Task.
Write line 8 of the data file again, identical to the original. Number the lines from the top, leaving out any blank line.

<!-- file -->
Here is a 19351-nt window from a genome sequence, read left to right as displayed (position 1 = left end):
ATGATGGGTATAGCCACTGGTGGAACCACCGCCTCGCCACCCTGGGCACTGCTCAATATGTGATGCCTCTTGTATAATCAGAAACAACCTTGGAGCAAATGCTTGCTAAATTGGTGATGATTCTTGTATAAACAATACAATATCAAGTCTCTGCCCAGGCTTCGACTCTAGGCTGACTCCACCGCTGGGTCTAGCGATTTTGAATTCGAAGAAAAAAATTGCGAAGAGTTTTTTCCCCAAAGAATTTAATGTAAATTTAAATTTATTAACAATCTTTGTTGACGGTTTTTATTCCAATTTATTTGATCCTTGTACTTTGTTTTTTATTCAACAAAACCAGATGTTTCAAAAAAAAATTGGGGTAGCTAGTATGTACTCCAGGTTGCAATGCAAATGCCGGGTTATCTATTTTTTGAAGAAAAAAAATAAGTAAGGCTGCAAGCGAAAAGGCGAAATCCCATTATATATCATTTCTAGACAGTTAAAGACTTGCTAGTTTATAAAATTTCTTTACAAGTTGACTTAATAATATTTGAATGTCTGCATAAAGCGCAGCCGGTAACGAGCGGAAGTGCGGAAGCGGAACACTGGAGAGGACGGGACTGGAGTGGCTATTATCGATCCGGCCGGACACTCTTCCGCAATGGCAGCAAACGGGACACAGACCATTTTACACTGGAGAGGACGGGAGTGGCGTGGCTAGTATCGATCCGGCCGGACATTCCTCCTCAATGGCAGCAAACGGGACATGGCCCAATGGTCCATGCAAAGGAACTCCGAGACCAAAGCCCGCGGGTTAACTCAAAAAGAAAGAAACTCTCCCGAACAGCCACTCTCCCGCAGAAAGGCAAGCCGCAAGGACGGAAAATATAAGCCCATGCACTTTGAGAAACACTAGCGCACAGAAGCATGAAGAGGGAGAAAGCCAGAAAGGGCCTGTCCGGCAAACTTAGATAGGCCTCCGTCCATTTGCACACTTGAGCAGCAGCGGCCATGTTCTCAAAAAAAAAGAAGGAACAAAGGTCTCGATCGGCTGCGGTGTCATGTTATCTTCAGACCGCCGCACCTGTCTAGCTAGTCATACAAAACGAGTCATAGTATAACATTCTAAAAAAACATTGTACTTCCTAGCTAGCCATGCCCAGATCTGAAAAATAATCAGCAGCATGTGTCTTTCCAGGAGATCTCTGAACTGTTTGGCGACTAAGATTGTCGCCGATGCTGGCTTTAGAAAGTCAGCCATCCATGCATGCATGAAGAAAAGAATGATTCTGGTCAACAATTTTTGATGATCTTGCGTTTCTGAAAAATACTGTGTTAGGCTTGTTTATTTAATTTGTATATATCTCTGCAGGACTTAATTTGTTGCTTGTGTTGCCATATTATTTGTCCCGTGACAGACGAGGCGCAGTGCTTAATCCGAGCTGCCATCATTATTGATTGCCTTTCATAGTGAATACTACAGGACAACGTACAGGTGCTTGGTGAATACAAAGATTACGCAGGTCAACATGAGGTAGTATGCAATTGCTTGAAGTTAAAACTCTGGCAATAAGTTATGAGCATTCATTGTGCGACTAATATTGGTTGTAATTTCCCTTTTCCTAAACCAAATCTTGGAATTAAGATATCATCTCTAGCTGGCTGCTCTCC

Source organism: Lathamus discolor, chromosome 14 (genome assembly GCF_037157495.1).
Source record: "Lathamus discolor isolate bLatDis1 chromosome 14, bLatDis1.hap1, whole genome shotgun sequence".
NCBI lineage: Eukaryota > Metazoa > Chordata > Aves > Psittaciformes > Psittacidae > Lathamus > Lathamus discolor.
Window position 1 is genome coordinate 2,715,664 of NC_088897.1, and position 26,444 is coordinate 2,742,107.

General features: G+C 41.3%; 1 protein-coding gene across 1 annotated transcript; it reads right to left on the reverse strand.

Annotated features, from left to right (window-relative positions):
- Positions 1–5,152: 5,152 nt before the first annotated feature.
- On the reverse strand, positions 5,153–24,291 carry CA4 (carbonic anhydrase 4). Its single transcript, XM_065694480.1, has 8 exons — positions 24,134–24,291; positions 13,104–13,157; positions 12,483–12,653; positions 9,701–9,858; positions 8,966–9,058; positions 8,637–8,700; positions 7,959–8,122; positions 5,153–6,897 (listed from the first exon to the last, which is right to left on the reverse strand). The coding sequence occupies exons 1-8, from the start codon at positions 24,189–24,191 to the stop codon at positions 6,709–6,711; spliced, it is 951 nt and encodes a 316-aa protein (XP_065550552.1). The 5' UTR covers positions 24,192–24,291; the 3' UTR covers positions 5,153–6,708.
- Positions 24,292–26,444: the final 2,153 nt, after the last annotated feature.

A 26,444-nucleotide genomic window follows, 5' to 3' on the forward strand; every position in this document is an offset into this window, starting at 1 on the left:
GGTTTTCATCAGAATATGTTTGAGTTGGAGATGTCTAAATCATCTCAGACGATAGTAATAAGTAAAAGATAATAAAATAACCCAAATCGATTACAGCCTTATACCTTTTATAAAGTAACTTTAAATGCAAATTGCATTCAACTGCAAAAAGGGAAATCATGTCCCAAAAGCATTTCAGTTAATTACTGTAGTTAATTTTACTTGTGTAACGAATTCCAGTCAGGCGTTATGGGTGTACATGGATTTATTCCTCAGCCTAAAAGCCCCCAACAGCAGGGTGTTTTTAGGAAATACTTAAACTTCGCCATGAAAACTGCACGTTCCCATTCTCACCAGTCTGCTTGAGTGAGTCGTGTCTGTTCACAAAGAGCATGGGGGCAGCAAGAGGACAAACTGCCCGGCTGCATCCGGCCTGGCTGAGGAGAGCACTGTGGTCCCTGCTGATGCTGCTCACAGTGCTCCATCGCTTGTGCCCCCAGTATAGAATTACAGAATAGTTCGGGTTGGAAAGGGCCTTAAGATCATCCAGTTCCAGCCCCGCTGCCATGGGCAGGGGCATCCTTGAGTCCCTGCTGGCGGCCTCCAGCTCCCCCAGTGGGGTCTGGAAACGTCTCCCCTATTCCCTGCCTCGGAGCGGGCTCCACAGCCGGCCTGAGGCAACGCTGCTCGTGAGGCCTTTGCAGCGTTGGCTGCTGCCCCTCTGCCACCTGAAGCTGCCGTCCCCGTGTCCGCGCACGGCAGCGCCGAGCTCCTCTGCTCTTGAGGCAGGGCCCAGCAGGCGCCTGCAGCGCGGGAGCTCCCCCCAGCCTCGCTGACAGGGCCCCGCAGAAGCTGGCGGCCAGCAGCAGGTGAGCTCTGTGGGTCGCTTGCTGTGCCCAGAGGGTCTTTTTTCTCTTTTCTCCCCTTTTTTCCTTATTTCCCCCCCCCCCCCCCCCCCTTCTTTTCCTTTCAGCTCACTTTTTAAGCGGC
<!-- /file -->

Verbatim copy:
Annotated features, from left to right (window-relative positions):